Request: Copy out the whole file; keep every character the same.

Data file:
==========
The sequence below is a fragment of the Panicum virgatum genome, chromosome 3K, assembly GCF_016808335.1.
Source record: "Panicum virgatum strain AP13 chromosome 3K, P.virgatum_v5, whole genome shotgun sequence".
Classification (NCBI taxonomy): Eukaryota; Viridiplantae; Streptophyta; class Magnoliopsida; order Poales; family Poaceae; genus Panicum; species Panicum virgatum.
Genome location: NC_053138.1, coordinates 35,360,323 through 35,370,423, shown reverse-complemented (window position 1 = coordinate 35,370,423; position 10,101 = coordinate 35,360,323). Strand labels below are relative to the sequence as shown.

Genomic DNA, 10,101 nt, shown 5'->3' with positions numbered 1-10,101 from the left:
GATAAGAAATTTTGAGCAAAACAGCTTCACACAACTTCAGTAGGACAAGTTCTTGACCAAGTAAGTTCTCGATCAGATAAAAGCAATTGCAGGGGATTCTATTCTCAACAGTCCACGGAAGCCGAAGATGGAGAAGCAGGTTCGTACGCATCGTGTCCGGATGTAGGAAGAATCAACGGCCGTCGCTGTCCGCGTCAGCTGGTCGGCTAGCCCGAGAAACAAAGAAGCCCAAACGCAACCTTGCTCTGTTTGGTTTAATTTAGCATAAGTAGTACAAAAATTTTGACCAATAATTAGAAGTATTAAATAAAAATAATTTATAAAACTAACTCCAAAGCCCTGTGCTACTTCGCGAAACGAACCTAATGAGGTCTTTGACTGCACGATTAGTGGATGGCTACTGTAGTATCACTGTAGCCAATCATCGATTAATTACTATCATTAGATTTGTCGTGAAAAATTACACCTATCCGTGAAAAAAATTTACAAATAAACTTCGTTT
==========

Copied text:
The sequence below is a fragment of the Panicum virgatum genome, chromosome 3K, assembly GCF_016808335.1.
Source record: "Panicum virgatum strain AP13 chromosome 3K, P.virgatum_v5, whole genome shotgun sequence".
Classification (NCBI taxonomy): Eukaryota; Viridiplantae; Streptophyta; class Magnoliopsida; order Poales; family Poaceae; genus Panicum; species Panicum virgatum.
Genome location: NC_053138.1, coordinates 35,360,323 through 35,370,423, shown reverse-complemented (window position 1 = coordinate 35,370,423; position 10,101 = coordinate 35,360,323). Strand labels below are relative to the sequence as shown.

Genomic DNA, 10,101 nt, shown 5'->3' with positions numbered 1-10,101 from the left:
GATAAGAAATTTTGAGCAAAACAGCTTCACACAACTTCAGTAGGACAAGTTCTTGACCAAGTAAGTTCTCGATCAGATAAAAGCAATTGCAGGGGATTCTATTCTCAACAGTCCACGGAAGCCGAAGATGGAGAAGCAGGTTCGTACGCATCGTGTCCGGATGTAGGAAGAATCAACGGCCGTCGCTGTCCGCGTCAGCTGGTCGGCTAGCCCGAGAAACAAAGAAGCCCAAACGCAACCTTGCTCTGTTTGGTTTAATTTAGCATAAGTAGTACAAAAATTTTGACCAATAATTAGAAGTATTAAATAAAAATAATTTATAAAACTAACTCCAAAGCCCTGTGCTACTTCGCGAAACGAACCTAATGAGGTCTTTGACTGCACGATTAGTGGATGGCTACTGTAGTATCACTGTAGCCAATCATCGATTAATTACTATCATTAGATTTGTCGTGAAAAATTACACCTATCCGTGAAAAAAATTTACAAATAAACTTCGTTT